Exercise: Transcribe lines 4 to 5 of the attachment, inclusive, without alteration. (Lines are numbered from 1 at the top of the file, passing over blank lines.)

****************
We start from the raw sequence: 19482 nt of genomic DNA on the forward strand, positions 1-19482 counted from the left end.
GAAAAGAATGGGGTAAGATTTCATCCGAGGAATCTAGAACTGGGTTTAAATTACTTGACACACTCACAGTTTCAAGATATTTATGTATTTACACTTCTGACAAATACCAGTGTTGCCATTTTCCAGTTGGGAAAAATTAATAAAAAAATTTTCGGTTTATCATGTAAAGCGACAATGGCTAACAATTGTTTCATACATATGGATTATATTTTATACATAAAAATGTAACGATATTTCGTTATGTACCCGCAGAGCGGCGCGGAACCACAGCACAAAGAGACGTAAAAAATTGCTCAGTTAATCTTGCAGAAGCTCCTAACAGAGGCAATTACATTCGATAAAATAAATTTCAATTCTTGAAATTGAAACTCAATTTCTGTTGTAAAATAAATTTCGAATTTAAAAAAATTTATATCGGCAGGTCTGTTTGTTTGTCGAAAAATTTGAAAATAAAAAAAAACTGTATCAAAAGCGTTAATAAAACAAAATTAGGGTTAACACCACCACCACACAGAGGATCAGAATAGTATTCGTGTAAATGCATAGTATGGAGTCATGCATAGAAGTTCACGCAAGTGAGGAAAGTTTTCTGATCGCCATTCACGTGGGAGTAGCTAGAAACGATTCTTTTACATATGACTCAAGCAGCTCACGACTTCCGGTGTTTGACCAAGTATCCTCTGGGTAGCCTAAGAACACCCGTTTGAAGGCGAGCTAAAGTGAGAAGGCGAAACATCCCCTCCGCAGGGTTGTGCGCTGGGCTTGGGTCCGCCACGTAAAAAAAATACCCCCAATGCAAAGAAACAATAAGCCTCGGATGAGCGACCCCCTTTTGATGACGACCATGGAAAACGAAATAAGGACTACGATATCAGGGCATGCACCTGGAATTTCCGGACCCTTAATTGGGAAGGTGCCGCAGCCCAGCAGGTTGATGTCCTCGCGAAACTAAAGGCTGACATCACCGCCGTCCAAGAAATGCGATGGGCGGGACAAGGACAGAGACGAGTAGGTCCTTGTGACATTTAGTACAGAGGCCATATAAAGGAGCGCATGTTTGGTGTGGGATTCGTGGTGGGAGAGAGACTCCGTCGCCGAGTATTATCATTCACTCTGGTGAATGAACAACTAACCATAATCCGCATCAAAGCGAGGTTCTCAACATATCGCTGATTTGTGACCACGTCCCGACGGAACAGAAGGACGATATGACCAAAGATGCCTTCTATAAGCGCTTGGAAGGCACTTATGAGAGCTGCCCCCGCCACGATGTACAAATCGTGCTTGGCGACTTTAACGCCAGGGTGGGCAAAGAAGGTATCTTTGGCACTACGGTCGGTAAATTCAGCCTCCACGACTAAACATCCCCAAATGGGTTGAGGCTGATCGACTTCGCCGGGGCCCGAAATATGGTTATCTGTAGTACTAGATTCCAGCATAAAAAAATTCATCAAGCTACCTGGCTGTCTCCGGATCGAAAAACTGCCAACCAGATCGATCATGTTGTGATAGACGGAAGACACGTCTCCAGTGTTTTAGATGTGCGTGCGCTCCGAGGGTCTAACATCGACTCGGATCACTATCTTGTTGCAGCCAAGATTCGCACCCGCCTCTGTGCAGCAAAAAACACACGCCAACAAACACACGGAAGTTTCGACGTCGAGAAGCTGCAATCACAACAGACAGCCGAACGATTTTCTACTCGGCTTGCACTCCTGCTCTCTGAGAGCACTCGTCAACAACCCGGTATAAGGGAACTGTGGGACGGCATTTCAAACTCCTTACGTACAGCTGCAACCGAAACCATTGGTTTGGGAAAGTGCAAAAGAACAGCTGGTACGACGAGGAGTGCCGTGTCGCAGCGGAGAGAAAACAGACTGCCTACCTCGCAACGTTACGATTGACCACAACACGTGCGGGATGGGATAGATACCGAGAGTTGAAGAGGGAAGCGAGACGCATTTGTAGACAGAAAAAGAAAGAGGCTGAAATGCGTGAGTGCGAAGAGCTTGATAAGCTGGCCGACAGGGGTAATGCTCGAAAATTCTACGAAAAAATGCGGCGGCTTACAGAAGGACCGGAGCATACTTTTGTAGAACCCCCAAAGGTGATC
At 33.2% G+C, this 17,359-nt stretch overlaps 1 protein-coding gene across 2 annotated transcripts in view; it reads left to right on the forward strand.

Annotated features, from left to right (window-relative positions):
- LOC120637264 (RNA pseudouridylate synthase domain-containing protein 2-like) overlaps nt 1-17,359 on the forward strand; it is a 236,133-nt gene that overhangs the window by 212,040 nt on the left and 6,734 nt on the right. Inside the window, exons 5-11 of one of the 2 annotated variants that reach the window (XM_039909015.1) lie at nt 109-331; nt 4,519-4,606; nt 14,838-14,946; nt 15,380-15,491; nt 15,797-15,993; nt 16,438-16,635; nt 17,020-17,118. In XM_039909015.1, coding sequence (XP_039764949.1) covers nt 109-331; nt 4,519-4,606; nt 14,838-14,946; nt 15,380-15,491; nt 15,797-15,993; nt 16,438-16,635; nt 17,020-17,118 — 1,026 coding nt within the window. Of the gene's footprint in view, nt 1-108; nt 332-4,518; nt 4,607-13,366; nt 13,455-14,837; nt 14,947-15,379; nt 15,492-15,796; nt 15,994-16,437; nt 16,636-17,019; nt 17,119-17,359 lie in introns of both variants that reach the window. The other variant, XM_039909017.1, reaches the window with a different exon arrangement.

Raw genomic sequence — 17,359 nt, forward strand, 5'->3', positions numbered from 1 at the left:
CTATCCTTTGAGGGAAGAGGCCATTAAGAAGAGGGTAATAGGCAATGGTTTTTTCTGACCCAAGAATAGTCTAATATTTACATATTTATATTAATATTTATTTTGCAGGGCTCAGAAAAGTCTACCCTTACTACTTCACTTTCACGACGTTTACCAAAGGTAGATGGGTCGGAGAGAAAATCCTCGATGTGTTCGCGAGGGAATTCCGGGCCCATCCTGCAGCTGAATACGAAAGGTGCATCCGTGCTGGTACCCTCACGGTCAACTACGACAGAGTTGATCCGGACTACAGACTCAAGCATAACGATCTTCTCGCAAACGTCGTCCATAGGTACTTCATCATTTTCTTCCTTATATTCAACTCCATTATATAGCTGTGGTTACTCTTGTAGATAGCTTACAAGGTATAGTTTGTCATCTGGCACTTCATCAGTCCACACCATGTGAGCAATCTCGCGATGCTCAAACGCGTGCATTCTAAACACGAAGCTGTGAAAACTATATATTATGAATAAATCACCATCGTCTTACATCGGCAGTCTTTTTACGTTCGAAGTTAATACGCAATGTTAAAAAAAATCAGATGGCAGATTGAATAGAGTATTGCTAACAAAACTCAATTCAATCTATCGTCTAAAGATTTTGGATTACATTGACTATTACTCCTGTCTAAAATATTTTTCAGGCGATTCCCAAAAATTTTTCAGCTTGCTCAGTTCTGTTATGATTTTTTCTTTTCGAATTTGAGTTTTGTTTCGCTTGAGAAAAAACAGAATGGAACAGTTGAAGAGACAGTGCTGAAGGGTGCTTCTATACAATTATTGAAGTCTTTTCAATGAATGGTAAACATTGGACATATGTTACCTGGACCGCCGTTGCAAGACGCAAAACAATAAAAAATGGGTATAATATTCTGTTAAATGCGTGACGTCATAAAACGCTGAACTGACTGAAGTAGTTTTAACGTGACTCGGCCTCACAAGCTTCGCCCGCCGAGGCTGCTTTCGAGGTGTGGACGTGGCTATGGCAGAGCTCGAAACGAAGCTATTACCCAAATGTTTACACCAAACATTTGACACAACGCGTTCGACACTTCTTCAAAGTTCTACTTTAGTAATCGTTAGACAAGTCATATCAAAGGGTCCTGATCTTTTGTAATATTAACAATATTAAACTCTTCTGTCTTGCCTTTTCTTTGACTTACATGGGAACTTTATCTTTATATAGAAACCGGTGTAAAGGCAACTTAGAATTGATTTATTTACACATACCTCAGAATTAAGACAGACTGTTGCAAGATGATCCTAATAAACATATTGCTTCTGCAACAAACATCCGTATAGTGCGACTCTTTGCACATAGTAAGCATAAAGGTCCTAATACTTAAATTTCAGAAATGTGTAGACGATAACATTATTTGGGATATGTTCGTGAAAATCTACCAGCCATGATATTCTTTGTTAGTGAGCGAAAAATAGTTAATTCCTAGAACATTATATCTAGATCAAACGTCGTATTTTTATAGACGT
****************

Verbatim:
Annotated features, from left to right (window-relative positions):
- LOC120637264 (RNA pseudouridylate synthase domain-containing protein 2-like) overlaps nt 1-17,359 on the forward strand; it is a 236,133-nt gene that overhangs the window by 212,040 nt on the left and 6,734 nt on the right. Inside the window, exons 5-11 of one of the 2 annotated variants that reach the window (XM_039909015.1) lie at nt 109-331; nt 4,519-4,606; nt 14,838-14,946; nt 15,380-15,491; nt 15,797-15,993; nt 16,438-16,635; nt 17,020-17,118. In XM_039909015.1, coding sequence (XP_039764949.1) covers nt 109-331; nt 4,519-4,606; nt 14,838-14,946; nt 15,380-15,491; nt 15,797-15,993; nt 16,438-16,635; nt 17,020-17,118 — 1,026 coding nt within the window. Of the gene's footprint in view, nt 1-108; nt 332-4,518; nt 4,607-13,366; nt 13,455-14,837; nt 14,947-15,379; nt 15,492-15,796; nt 15,994-16,437; nt 16,636-17,019; nt 17,119-17,359 lie in introns of both variants that reach the window. The other variant, XM_039909017.1, reaches the window with a different exon arrangement.